Rav Moshe Wolfson shlita, mashgiach of Mesivta Torah Vodaath and rav of Bais HaMedrash Emunas Yisrael in Boro Park, has for many years taken his talmidim to experience the kedushah of the ancient kevarim and other holy sites in Eretz Yisrael. On each of these excursions, the group davens together at each place they visit, after which the Mashgiach speaks about the unique spiritual power of that specific site. Afterwards they sing niggunim specially chosen to tap into the distinctive spiritual energy of that particular place. Rav Wolfson’s sefer Sacred Soil — a guided tour through the spiritual essence of Eretz Yisrael — examines the holy riches of Eretz Yisrael and its mekomos hakedoshim, and is accompanied by a list of niggunim to complete the travelogue and enable the visitor to personally feel the connection. Here’s a sampling of niggunim from those trips:
Here, in the very field that Avraham Avinu purchased from Ephron, Rav Wolfson suggests davening that Hashem hear our prayers in the merit of the Avos and Imahos. The heartwarming chassidic song, “Kah zechus Avos yagen aleinu, netzach Yisrael mitzoroseinu ge’aleinu …” whose poetic words from the Shalosh Seudos zemer “Keil Mistater” freely translate as “Hashem, let the merit of the forefathers shield us, Eternal One of Israel, redeem us from our sorrows. And draw us out from the pit of galus; raise us up to orchestrate the building of the House of Hashem.”
Keil Mistater is a mystical zemer composed by Rav Avraham Maimon, a talmid of Rav Moshe Cordovero in 16th-century Tzfas. This particular tune, rousing and full of hope, was composed by Reb Menachem Klein. The tune is popular in Nadvorna and other chassidic circles and is often used as a mitzvah tantz niggun, especially where the young couple have illustrious forebears, who — according to the mystical seforim — are said to be partaking in the simchah.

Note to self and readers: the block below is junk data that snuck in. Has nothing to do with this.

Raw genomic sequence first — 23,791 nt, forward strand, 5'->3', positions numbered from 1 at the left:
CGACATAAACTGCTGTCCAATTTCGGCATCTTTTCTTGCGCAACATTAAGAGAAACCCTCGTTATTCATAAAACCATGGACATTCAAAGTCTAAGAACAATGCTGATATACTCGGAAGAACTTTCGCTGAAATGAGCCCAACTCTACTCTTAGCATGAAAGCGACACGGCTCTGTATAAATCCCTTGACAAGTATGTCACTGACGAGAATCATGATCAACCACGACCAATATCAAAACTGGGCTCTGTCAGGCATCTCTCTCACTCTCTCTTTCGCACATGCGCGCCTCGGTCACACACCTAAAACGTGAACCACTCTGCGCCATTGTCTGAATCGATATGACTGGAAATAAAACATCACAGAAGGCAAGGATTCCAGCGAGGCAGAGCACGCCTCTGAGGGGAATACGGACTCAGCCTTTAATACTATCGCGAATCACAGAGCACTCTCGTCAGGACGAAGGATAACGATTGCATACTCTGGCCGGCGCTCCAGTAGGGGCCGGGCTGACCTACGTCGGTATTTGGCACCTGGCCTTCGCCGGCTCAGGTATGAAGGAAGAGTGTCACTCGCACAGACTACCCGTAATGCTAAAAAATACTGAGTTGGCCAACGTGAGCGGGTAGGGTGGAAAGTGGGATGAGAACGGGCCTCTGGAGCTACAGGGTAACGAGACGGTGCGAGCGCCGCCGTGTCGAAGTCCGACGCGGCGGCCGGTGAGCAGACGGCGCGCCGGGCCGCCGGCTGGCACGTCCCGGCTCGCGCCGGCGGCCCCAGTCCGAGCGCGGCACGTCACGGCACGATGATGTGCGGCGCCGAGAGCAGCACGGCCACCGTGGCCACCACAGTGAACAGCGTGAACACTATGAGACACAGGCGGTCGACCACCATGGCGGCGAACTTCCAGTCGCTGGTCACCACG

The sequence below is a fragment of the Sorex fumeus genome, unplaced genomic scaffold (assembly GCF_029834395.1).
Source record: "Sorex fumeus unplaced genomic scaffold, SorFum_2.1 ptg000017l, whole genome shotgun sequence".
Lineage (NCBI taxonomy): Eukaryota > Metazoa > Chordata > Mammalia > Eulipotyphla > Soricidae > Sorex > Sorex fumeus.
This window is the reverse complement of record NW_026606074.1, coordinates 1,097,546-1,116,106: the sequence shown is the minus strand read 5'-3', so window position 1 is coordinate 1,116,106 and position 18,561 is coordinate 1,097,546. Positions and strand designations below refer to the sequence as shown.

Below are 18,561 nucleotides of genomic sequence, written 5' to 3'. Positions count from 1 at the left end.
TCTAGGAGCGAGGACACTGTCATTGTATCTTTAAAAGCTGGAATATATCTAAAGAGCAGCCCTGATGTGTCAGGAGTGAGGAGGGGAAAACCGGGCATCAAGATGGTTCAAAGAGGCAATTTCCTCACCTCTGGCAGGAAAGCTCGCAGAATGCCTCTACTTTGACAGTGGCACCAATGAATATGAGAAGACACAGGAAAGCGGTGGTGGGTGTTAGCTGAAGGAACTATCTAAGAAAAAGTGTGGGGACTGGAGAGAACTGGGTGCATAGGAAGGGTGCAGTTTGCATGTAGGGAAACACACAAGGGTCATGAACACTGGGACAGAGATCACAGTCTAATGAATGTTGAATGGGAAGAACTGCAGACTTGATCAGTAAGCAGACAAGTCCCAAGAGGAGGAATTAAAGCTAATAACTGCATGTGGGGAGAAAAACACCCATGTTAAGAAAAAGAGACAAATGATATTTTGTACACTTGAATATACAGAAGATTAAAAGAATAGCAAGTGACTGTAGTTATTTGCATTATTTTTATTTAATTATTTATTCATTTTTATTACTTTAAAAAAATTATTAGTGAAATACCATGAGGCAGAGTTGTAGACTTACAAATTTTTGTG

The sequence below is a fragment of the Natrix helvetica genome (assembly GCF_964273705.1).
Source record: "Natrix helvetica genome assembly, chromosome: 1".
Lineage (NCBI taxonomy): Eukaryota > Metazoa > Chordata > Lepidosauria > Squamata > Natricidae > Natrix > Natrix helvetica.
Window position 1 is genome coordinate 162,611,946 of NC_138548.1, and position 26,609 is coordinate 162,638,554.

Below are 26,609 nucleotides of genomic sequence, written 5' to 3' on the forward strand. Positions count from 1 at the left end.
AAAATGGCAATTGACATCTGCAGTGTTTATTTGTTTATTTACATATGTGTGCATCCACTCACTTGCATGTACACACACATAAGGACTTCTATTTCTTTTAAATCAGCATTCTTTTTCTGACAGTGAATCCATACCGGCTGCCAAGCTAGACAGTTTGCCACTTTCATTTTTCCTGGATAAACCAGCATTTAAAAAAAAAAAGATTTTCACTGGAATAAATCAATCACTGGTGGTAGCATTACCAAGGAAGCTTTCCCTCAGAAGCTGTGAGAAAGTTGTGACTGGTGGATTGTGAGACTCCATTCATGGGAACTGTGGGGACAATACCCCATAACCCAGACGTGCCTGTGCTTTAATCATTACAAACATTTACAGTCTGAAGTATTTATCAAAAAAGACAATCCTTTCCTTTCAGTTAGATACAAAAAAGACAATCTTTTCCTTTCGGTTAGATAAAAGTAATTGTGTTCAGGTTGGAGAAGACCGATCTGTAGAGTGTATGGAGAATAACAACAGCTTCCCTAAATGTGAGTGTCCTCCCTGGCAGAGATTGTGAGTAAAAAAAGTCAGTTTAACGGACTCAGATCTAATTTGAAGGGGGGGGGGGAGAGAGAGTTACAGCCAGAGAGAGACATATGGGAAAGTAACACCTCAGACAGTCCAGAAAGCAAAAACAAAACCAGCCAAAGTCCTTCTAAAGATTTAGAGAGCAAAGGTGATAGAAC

Another appropriate song is Reb Moshe Goldman’s “Ahavas Olam Tovi Lahem,” which states that Hashem will lovingly recall His promises to the Avos. Drawn from the Mussaf of Rosh Chodesh, it carries just the right balance of yearning and leibedig assurance.
The burial place of the mighty shofeit Shimshon Hagibbor is in the region of Beit Shemesh. Shimshon dedicated his life to exacting revenge against the cruel enemies of the Jewish people, instilling fear in them and thus preventing further attacks. Therefore, Rav Wolfson suggests singing the pesukim from Tehillim 79, which ask Hashem to avenge the innocent Jewish blood that has been ruthlessly spilled. “Yivodah bagoyim — May the vengeance of Your servants’ spilt blood be made known among the nations, before our eyes. May the groans of the imprisoned come before you… preserve those [of Your] children who have been condemned to die. Repay our [wicked] neighbors seven times the dishonor with which they shamed you, Hashem!” The haunting niggun for these words was composed by the previous Skulener Rebbe ztz”l while he was imprisoned by the Romanian Communists who persecuted him unrelentingly until he was finally permitted to immigrate to the United States in 1960.